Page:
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Memory-Based Approaches to the Examination of Alibis Provided by Innocent Suspects

Doctoral thesis
Authors Shiri Portnoy
Date of public defense 2019-03-01
Opponent at public defense Professor Robert A Nash
ISBN 978-91-7833-327-1 (PDF); 978-91-7833-326-4 (Print)
Publisher BrandFactory
Place of publication Göteborg
Publication year 2019
Published at Department of Psychology
Language en
Keywords Alibis, Innocent suspects, Investigative Interviewing, Memory
Subject categories Psychology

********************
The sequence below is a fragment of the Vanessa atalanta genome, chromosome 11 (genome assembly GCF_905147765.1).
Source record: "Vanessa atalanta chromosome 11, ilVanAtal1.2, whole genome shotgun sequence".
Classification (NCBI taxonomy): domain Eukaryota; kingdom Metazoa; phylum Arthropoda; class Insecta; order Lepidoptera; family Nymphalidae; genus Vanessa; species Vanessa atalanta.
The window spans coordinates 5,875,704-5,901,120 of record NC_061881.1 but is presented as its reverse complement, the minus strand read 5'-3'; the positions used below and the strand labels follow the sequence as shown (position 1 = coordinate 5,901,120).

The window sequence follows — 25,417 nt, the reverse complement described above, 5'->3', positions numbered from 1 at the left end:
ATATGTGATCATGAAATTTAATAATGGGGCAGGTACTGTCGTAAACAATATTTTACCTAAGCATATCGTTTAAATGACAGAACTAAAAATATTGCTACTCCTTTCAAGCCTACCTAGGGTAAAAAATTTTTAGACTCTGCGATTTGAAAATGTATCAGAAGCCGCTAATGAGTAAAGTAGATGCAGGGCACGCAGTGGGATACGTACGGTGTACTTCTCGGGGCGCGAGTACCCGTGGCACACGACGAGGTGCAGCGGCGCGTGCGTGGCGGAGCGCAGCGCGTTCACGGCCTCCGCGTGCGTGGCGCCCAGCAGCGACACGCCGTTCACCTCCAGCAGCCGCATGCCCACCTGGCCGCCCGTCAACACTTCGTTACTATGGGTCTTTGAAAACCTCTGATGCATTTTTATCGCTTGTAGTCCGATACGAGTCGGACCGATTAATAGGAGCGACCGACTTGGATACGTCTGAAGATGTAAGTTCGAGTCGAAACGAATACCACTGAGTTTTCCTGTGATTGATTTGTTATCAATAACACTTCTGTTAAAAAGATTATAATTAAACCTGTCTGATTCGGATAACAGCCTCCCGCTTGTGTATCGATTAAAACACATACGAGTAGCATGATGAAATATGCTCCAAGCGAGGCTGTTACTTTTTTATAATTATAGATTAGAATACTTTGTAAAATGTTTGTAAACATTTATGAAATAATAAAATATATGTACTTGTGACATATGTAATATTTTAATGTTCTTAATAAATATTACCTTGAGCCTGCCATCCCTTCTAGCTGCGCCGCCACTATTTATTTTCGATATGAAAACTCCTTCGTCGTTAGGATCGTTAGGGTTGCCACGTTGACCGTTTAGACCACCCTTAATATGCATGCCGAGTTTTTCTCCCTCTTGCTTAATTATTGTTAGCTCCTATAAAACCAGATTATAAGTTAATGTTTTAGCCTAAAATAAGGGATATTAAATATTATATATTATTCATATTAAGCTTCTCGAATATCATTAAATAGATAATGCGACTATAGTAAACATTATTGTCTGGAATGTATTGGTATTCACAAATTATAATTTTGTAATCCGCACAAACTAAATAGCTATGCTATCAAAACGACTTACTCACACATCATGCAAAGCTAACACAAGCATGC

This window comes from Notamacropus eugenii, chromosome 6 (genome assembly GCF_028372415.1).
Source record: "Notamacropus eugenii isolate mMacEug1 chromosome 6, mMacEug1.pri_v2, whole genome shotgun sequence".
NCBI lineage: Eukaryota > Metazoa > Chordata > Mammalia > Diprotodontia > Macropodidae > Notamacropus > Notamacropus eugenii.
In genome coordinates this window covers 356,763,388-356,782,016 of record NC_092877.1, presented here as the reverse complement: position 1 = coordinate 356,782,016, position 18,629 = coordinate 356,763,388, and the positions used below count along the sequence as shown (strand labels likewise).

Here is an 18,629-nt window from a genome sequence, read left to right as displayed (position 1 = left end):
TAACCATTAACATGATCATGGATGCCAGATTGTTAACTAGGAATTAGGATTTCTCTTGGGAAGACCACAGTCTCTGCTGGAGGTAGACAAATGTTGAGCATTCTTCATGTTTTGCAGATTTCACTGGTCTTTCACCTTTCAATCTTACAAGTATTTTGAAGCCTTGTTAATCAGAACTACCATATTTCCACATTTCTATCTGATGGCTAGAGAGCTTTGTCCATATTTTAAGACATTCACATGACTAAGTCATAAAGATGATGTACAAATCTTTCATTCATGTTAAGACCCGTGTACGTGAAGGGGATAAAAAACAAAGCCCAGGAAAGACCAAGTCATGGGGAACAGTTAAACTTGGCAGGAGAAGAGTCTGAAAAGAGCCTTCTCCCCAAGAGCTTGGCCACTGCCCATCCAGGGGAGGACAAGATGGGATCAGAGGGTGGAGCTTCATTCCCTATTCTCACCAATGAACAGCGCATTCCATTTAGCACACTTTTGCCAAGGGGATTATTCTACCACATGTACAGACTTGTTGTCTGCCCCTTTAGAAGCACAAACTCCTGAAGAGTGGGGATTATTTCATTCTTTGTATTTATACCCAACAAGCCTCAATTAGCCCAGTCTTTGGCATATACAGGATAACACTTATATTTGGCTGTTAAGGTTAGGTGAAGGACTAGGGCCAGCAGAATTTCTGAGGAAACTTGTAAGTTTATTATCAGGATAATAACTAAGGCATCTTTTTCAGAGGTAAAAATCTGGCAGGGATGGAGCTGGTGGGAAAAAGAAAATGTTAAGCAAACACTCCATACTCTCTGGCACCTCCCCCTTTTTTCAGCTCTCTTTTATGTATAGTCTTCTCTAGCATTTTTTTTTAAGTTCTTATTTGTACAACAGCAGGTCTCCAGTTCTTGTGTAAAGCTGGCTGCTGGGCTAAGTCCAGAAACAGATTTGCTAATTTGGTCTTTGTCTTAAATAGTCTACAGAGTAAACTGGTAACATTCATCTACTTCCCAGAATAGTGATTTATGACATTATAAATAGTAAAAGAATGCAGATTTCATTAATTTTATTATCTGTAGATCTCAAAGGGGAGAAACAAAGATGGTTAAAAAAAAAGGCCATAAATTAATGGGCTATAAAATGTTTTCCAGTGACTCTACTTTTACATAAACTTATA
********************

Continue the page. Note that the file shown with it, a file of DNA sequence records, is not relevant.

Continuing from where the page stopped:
The aim of the current thesis was to extend research on suspect alibis by exploring how the process of providing alibis may be improved for innocent suspects, for whom the provision of inaccurate and incomplete alibis may be detrimental. Across three experimental studies and one exploratory survey, I examined (i) whether memory-based reporting instructions enhance innocent mock suspects’ memory output when reporting past actions (Study I) and evidence that may corroborate their alibi (Study II); (ii) whether a presumption of guilt, communicated to innocent mock suspects by an interviewer prior to providing their alibi, affects their memory output (Study III); and (iii) the beliefs and knowledge of lay people about factors concerning the processes of alibi generation and provision (Study IV). In Study I (N = 192), innocent and guilty mock suspects provided an alibi, reporting about recently completed tasks. Prior to alibi provision, participants were asked to maximize their alibi accuracy, informativeness, or both; control participants were given no accuracy or informativeness instructions. Innocent mock suspects who were instructed to provide an accurate and in-formative alibi provided the largest number of correct details compared with control participants. In contrast, for guilty mock suspects, neither the number of correct details nor the accuracy of the alibis differed as a result of pre-alibi instructions. In Study II (N = 78), prior to providing an alibi, innocent mock suspects were asked to report accurately and informatively about past actions during task completion or about past actions and corroborating evidence. Control participants were asked only to report about their time while away from the lab. Results indicated that participants who were asked to report accurately and informatively about past actions, or about past actions and corroborating evidence, provided a larger number of correct details than control participants. However, instructions focused on accurate and informative reporting about past actions and corroborating evidence did not result in a larger number of correct details compared with instructions to re-port accurately and informatively about past actions only. In Study III (N = 90), innocent mock suspects provided an alibi to an interviewer who communicated to them that she believed in their guilt or innocence, or had no belief about their involvement in a crime. Participants detected the innocent/guilty presumption of the interviewer, but the number of correct details provided in their alibis did not differ across interviewer-belief conditions. Finally, in Study IV (N = 343), lay people from the United Kingdom, Israel, and Sweden responded to a series of questions regarding their beliefs about the generation and provision of alibis. Participants tended to believe that innocent suspects do not provide inaccurate alibis, but that should this happen, memory errors may be the primary reason. Participants also tended to believe that interviewers begin to form their opinion of the guilt or innocence of suspects prior to or while hearing the suspects’ alibi for the first time, and that a presumption of guilt can affect how interviewers conduct interviews. The findings reported in the present thesis suggest that innocent suspects’ memory output may be increased using specific memory-based pre-alibi instructions. Guiding suspects to provide more correct information may result in innocent suspects providing more forensically valuable information which may in turn promote their exoneration. The finding that participants detected the innocent/guilty presumption of the interviewer suggests that the effect of a presumption of guilt on innocent suspects’ alibis should be examined in longer interviewer-interviewee interactions. Lastly, the findings of the survey demonstrate that lay people hold some mistaken beliefs about the ability of innocent suspects to provide accurate alibis. The current thesis demonstrates the merits of examining innocent suspects as a unique group of rememberers and basing such examination on memory theory.

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